Sheila Rouse works for Legacy Pointe Senior Living Center. Earlier this year she reached out to Scott Palmer, Waukee APEX Instructor for Developing Web-Based Technologies, with a project idea. She had become familiar with StoryCorp, an independently funded organization whose “mission is to preserve and share humanity’s stories in order to build connections between people and create a more just and compassionate world.” StoryCorp encourages young people to interview elders with the purpose of building oral history within our country. This is called “The Great Listen” Project. Sheila’s idea was to recruit Waukee APEX student associates to be involved in interviews that would then be archived on the StoryCorp website.
When Waukee APEX associates Nick Pope and Sully Bolles heard the pitch for this project idea they were very interested in participating. They didn’t know much about StoryCorp or it’s mission, so they needed to research and figure out the interviewing process. StoryCorp has multiple recording locations throughout the country, but participants can also conduct their own interviews to be uploaded and archived through the American Folklife Center at the Library of Congress and on the StoryCorp website.
Interested residents of Legacy Pointe only needed to sign up to have their stories shared and archived, then the rest of the process was up to Nick, Sully, and Sheila. There are multiple resources on the StoryCorp website regarding best practices for conducting an interview as well as webinars that share useful information. “Over the last 16 years, StoryCorps has perfected a method for helping people feel more connected and for reminding us of the inherent worth of every person and every story. People come together to have otherwise impossible conversations, using our tools and questions. The microphone gives them license to talk about things they otherwise might not discuss.”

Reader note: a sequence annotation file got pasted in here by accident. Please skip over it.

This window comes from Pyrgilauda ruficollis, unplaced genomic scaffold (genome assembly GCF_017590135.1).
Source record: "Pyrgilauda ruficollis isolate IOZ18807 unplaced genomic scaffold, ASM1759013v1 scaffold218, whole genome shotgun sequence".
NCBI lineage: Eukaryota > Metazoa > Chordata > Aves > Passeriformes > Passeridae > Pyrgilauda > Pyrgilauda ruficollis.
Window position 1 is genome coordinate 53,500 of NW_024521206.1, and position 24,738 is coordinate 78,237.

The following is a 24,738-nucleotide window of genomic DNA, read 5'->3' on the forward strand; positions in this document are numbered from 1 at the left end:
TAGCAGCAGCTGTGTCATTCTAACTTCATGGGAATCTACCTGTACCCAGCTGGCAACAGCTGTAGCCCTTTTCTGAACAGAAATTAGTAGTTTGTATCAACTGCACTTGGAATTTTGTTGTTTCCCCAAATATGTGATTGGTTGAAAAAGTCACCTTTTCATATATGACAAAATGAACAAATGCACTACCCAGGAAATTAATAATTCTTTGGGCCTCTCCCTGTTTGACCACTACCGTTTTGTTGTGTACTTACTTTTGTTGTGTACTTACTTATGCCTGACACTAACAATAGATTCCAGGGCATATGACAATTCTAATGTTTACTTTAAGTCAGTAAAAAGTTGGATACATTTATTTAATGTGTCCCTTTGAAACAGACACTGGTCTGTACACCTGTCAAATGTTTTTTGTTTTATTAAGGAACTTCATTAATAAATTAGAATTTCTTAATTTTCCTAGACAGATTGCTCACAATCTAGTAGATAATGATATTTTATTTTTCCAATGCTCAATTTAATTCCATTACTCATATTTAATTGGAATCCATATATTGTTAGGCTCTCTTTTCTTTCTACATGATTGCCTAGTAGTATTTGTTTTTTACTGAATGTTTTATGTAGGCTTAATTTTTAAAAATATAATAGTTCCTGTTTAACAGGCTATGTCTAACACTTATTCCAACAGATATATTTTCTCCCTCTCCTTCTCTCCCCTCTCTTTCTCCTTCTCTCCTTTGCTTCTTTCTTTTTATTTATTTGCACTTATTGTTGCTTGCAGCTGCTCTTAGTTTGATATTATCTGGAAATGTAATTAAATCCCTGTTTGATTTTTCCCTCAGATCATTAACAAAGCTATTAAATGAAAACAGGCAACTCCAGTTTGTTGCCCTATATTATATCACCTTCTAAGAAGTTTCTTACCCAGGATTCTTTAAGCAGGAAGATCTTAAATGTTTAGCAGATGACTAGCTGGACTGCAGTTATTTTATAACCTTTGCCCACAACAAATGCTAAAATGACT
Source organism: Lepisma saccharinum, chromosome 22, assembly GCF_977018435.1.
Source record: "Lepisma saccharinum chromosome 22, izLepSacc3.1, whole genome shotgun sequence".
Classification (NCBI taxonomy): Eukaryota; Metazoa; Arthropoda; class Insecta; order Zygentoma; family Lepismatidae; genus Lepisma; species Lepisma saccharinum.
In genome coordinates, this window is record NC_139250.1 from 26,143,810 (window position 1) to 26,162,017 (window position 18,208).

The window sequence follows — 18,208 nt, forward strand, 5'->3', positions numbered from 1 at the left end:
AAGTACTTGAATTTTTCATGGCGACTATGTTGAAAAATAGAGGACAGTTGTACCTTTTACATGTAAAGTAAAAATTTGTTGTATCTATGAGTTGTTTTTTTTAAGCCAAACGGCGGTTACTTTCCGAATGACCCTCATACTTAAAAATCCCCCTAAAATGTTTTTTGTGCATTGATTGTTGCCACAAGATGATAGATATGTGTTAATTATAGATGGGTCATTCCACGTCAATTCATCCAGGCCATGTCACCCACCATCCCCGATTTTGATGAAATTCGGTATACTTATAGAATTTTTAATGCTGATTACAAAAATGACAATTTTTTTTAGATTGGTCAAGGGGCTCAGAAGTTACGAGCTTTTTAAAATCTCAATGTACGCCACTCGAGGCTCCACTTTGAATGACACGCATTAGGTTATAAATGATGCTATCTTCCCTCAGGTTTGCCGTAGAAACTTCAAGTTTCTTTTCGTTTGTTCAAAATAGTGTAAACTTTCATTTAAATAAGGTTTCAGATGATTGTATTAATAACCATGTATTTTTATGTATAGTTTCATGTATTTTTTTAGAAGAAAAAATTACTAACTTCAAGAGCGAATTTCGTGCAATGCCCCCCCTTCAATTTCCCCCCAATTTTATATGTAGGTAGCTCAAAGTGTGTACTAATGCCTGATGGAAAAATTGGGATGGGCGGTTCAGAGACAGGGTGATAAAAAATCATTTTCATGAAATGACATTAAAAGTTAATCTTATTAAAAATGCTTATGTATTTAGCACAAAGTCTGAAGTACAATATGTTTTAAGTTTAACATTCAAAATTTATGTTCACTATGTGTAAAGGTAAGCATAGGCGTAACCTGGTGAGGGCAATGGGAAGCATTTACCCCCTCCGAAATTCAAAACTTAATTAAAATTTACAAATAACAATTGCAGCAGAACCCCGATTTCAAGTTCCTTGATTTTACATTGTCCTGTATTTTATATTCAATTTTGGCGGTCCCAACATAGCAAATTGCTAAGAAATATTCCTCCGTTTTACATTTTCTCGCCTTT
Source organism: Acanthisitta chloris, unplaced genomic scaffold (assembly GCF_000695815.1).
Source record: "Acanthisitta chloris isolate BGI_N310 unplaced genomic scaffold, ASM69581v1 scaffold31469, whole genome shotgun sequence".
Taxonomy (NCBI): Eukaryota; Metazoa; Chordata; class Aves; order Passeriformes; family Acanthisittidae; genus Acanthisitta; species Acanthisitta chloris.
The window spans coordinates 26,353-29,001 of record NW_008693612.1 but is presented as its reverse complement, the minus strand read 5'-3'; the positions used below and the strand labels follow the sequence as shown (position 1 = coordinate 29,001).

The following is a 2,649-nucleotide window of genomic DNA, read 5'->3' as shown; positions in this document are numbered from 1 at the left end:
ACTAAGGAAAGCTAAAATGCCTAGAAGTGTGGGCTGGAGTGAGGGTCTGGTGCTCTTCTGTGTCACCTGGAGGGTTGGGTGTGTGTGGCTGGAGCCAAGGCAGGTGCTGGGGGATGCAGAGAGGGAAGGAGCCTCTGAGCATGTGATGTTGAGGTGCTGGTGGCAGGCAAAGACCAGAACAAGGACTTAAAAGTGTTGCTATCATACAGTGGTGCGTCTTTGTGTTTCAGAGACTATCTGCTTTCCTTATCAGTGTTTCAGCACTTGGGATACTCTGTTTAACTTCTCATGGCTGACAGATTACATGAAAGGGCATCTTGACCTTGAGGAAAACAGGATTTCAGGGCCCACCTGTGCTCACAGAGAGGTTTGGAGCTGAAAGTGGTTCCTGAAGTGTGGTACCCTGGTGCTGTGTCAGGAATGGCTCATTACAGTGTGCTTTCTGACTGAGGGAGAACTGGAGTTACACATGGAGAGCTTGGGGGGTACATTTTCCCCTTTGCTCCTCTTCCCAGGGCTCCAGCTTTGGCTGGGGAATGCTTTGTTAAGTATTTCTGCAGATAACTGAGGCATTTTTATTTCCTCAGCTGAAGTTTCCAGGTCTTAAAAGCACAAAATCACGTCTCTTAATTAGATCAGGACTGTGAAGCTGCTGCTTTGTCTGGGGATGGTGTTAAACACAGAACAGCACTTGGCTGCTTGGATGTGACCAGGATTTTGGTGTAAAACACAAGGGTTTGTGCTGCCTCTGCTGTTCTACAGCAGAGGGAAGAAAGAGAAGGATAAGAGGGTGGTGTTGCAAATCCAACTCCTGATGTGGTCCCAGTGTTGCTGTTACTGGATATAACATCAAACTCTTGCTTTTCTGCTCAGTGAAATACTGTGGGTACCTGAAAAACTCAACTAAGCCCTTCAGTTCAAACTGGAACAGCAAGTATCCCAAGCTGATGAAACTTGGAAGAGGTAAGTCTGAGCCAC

While StoryCorp does share interview questions, Nick and Sully found that they really needed to utilize their listening skills in order to come up with questions specific to the interview. Sully shared that while conducting the interviews, “It was very important to listen, be engaging, be prepared, show focus and pay attention and show interest.”
While they were able to get two interviews done before school closures, they are hoping to pick this project back up at a later date. Sheila Rouse shared that having APEX student involvement in this project serves as a “bridge to the generations in the telling of and listening to stories.” Nick and Sully felt that it was very interesting for them to hear about their interviewees’ lives, and how things changed as they moved through different stages of life. Nick expressed that he liked how he could hear how their values changed through the years, as he felt like this was a very interesting thing to be able to observe. They both felt that it was necessary to go into an interview with an open mind and to accept the challenge of the project.
Martha Ayres and Jane Tiggeman, interviewees, shared that Nick and Sully were very respectful and mature, and they asked questions that really made them think. The core values of StoryCorps’ mission is to Listen, Honor, and Share; all values that everyone should keep in mind on a daily basis. StoryCorp promotes the “power of storytelling to teach, celebrate, heal, and amplify your community.” Sheila Rouse and our Waukee APEX program look forward to continuing to support this powerful mission.
Want to hear more? Follow the links to Waukee APEX interviews with Martha Ayres and Jane Tiggemann: